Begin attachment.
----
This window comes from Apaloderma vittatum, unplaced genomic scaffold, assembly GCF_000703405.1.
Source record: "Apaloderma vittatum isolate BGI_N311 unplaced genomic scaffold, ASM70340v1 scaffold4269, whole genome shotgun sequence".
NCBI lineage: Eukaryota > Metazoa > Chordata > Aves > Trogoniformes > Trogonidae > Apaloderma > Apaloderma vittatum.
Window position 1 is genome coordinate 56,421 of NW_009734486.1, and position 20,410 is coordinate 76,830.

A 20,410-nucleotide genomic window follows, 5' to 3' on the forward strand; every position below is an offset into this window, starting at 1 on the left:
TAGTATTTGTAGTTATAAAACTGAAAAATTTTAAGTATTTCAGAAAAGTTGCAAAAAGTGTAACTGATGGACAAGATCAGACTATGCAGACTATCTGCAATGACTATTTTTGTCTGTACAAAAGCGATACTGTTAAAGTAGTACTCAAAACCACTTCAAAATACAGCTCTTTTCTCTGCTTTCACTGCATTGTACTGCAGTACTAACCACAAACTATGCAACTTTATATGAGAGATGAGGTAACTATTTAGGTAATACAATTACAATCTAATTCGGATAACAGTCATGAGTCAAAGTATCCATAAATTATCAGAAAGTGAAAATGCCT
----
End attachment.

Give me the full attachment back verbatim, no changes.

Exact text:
This window comes from Apaloderma vittatum, unplaced genomic scaffold, assembly GCF_000703405.1.
Source record: "Apaloderma vittatum isolate BGI_N311 unplaced genomic scaffold, ASM70340v1 scaffold4269, whole genome shotgun sequence".
NCBI lineage: Eukaryota > Metazoa > Chordata > Aves > Trogoniformes > Trogonidae > Apaloderma > Apaloderma vittatum.
Window position 1 is genome coordinate 56,421 of NW_009734486.1, and position 20,410 is coordinate 76,830.

A 20,410-nucleotide genomic window follows, 5' to 3' on the forward strand; every position below is an offset into this window, starting at 1 on the left:
TAGTATTTGTAGTTATAAAACTGAAAAATTTTAAGTATTTCAGAAAAGTTGCAAAAAGTGTAACTGATGGACAAGATCAGACTATGCAGACTATCTGCAATGACTATTTTTGTCTGTACAAAAGCGATACTGTTAAAGTAGTACTCAAAACCACTTCAAAATACAGCTCTTTTCTCTGCTTTCACTGCATTGTACTGCAGTACTAACCACAAACTATGCAACTTTATATGAGAGATGAGGTAACTATTTAGGTAATACAATTACAATCTAATTCGGATAACAGTCATGAGTCAAAGTATCCATAAATTATCAGAAAGTGAAAATGCCT